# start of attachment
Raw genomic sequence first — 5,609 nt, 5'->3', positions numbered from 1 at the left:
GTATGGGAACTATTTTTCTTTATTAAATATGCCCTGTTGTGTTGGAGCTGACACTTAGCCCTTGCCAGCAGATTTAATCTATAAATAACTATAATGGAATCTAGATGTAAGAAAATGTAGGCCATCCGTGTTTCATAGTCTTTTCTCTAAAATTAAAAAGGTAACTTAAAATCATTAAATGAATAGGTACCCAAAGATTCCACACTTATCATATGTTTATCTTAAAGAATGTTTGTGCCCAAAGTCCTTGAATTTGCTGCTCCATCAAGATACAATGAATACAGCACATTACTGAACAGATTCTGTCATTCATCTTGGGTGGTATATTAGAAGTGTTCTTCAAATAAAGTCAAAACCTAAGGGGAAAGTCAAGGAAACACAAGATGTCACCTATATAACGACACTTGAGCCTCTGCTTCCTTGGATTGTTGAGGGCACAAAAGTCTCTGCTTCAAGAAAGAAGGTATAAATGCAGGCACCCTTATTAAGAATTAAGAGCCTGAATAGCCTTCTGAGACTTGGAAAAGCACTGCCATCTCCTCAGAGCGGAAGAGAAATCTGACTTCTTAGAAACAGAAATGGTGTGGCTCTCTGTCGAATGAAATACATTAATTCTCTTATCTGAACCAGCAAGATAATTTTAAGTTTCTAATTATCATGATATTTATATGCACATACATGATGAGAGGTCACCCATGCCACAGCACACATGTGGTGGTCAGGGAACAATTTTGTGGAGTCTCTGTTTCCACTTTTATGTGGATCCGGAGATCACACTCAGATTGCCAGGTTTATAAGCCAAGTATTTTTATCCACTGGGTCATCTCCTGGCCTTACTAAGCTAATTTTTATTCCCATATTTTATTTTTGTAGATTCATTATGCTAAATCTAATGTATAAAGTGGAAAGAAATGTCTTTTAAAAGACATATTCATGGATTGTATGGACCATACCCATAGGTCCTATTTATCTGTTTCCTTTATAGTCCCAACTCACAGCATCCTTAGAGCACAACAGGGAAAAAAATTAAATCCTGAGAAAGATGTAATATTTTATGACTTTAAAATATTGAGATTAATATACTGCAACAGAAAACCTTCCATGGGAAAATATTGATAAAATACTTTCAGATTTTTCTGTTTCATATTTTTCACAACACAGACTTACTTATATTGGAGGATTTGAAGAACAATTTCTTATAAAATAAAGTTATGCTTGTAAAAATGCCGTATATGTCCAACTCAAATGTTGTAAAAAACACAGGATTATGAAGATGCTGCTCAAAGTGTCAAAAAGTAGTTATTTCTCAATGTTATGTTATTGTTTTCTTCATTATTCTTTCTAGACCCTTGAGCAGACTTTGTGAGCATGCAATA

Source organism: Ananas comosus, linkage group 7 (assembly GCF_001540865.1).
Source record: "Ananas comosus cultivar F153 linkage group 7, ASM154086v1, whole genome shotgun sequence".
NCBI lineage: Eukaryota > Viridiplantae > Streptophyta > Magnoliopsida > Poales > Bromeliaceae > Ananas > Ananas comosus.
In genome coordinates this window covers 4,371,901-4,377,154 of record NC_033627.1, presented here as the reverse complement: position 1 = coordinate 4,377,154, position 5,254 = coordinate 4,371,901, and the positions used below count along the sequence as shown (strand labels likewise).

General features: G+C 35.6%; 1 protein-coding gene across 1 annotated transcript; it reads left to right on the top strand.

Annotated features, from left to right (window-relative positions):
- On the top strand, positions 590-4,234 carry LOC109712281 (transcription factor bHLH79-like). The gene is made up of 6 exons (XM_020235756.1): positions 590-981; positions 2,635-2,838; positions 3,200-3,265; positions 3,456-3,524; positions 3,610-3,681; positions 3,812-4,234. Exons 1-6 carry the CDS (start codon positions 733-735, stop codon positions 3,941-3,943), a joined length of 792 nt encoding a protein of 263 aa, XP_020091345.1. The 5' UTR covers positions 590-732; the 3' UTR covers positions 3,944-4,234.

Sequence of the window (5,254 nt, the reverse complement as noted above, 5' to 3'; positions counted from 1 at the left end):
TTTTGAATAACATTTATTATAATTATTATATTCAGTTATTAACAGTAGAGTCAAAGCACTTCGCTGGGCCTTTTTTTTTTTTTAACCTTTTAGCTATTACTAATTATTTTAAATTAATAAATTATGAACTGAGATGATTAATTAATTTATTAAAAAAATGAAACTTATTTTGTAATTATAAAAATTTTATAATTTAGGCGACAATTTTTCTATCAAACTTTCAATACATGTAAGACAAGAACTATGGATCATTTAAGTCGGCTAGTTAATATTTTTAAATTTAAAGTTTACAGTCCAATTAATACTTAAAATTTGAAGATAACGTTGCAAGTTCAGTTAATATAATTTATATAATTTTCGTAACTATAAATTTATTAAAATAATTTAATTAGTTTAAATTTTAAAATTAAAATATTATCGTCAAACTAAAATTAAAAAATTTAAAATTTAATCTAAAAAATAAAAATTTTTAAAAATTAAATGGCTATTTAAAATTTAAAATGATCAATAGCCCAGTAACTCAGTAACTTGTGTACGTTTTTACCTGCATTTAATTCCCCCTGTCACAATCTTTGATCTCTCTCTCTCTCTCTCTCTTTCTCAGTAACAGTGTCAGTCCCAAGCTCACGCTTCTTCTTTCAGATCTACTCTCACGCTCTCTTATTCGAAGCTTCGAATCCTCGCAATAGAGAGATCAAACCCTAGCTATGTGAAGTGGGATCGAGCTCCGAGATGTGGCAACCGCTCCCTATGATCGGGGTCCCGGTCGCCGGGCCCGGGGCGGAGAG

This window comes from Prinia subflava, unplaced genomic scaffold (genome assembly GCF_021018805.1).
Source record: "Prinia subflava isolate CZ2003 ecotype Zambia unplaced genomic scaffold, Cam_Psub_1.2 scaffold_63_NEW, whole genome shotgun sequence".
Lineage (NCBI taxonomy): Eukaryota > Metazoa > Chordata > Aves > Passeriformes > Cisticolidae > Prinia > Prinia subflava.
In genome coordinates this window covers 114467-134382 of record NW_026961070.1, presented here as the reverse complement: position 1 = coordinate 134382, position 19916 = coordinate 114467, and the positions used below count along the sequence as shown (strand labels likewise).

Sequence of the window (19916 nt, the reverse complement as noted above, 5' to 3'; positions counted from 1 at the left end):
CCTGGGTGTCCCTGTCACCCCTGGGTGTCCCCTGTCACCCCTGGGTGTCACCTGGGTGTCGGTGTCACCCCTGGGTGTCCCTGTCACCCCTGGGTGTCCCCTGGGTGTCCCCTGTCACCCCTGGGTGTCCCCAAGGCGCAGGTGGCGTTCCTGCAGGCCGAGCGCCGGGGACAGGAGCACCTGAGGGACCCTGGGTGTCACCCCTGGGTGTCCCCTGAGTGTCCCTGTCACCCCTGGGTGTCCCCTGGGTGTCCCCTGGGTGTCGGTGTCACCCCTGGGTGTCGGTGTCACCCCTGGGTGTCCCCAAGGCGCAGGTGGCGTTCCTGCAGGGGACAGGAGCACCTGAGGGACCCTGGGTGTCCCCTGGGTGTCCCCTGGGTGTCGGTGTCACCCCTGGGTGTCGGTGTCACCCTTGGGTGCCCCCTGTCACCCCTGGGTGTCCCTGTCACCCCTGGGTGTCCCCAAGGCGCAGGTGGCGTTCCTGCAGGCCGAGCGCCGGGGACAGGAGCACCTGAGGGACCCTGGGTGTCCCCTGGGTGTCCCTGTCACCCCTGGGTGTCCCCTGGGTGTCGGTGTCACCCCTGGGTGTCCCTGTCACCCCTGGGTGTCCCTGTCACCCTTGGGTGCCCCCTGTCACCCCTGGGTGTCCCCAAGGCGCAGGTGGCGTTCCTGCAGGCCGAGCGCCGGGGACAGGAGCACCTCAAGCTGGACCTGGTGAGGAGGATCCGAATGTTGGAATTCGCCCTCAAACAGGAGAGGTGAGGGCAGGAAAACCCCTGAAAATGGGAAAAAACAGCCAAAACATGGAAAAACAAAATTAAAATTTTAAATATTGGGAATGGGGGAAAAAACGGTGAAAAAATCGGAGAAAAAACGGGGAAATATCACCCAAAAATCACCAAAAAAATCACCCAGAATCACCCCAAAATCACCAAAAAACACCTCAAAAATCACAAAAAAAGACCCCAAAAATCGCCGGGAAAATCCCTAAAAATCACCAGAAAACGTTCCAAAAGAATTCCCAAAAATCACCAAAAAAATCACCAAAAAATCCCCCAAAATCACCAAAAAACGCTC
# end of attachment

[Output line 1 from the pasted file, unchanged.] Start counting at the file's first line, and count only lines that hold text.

Raw genomic sequence first — 5,609 nt, 5'->3', positions numbered from 1 at the left: